Robert Plant Robert Plant - 7 months ago 15
Java Question

Java "fractile" method returning wrong output

Directions:
Given an

int[] x
and a percentage p (0 - 100), find the smallest valued element
y
of
x
so that at least percentage
p
elements of
x
are less than or equal to
y
.

Example 1:
x = {-3, -5, 2, 1}, p = 50
Method should return -3
Reason: 50% of the elements in x are less than or equal to -3: -5 and -3

Example 2:
x = {7, 9, 2, -10, -6}, p = 50
Method should return 2
Reason: 60 percent of the elements in x are less than or equal to 2: 2, -10 and -6
-6 would be wrong because only 40% of the elements are less than or equal
(100% of the elements are less than or equal to 9, but that isn't the smallest value)

Example 3:
x = {1,2,3,4,5,6,7,8,9,1,2,3,4,5,7,9,5,43,124,94}, p = 0
Method should return 1
Reason: Only 0% is needed, so in theory any number will do, but 1 is the smallest value





Here is what I've written for the method so far:

public static int fractile(int[] x, int p)
{
int smallestInt = x[0];
for (int i = 0; i < x.length; i++) {
int testNum = x[i];
int percentage;
int count = 0;
for (int j = 0; j < x.length; j++) {
if (x[j] <= testNum)
count++;
}
percentage = (count / x.length) * 100;
if (testNum <= smallestInt && percentage >= p)
smallestInt = testNum;
}
return smallestInt;
}


But my output for my sample numbers comes out wrong:

INPUT:
[6, 5, 4, 8, 3, 2]
40%
Method returns: 6
INPUT:
[7, 5, 6, 4, 3, 8, 7, 6, 9, 10]
20%
Method returns: 7
INPUT:
[3, 4, 2, 6, 7, 5, 4, 4, 3, 2]
60%
Method returns: 3


It's almost as if it's grabbing the first index and doesn't look at the numbers behind it but I can't figure out why.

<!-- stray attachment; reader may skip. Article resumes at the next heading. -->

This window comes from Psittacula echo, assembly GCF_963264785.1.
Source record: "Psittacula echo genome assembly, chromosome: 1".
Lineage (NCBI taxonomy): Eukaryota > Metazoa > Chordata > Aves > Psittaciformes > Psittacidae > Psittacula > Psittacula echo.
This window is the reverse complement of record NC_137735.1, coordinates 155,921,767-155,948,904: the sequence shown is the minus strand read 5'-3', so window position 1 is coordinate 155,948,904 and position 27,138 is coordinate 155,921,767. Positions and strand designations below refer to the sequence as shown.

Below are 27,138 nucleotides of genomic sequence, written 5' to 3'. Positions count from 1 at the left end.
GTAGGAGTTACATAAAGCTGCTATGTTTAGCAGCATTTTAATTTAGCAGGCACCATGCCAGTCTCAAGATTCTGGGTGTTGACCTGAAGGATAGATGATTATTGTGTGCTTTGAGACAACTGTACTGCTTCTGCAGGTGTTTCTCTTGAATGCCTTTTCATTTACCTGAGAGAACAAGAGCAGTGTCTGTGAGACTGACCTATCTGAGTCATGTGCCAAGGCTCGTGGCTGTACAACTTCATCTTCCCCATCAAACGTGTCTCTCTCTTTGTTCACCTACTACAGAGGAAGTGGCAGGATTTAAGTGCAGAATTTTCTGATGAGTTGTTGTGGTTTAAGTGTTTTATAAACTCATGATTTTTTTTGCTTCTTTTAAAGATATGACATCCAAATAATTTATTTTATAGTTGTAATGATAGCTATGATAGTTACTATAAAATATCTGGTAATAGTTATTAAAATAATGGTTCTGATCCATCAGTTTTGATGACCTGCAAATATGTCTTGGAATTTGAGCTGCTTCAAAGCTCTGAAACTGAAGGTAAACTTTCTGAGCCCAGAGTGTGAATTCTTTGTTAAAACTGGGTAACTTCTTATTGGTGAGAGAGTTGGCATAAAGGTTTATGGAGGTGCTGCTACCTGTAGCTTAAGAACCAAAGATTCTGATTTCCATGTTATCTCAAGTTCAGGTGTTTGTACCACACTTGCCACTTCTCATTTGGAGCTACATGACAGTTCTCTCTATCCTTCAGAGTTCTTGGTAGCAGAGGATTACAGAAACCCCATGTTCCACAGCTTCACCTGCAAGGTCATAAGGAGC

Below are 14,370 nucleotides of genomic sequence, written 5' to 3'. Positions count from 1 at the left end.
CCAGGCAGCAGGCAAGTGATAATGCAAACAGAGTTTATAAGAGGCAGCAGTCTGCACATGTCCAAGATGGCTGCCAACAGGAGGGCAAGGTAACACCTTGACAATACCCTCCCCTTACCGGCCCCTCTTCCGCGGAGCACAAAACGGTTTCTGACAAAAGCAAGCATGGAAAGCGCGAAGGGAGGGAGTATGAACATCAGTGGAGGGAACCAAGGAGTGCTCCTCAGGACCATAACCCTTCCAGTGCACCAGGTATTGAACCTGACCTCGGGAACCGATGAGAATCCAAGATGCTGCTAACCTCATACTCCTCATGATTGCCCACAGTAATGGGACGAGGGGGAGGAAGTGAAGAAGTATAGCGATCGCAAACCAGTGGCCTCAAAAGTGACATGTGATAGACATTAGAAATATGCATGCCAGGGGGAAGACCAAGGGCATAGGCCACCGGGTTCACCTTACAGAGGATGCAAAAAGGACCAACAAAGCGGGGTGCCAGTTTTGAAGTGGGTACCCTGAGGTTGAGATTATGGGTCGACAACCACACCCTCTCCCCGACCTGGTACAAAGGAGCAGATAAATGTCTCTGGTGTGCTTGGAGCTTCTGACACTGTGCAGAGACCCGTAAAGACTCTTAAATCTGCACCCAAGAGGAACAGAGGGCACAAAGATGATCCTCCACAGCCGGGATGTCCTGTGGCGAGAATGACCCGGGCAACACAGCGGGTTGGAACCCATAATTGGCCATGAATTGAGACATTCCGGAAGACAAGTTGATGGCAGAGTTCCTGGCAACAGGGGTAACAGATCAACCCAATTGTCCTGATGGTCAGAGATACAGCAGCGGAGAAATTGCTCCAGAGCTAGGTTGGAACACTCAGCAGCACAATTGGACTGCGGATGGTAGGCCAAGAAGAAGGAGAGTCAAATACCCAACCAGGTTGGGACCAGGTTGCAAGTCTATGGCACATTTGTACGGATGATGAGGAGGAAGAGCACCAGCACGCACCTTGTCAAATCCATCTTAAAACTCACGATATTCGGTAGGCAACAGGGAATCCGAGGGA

What am I doing wrong?

Answer

Change your percentage to double/float and cast one of the variables in divide to double/float as well.

Something like:

double percentage=0.0;
...
percentage = ((double)count / x.length) * 100;

So the equation returns double/float.

--

Numeric Promotion Rules for primitive types

  1. If two values have different data types, Java will automatically promote one of the values to the larger of the two data types.

  2. If one of the values is integral and the other is floating-point, Java will automatically promote the integral value to the floating-point value’s data type.

  3. Smaller data types, namely byte, short, and char, are first promoted to int any time they’re used with a Java binary arithmetic operator, even if neither of the operands is int.

  4. After all promotion has occurred and the operands have the same data type, the resulting value will have the same data type as its promoted operands.

by Jeanne Boyarsky & Scott Selikoff - OCA study guide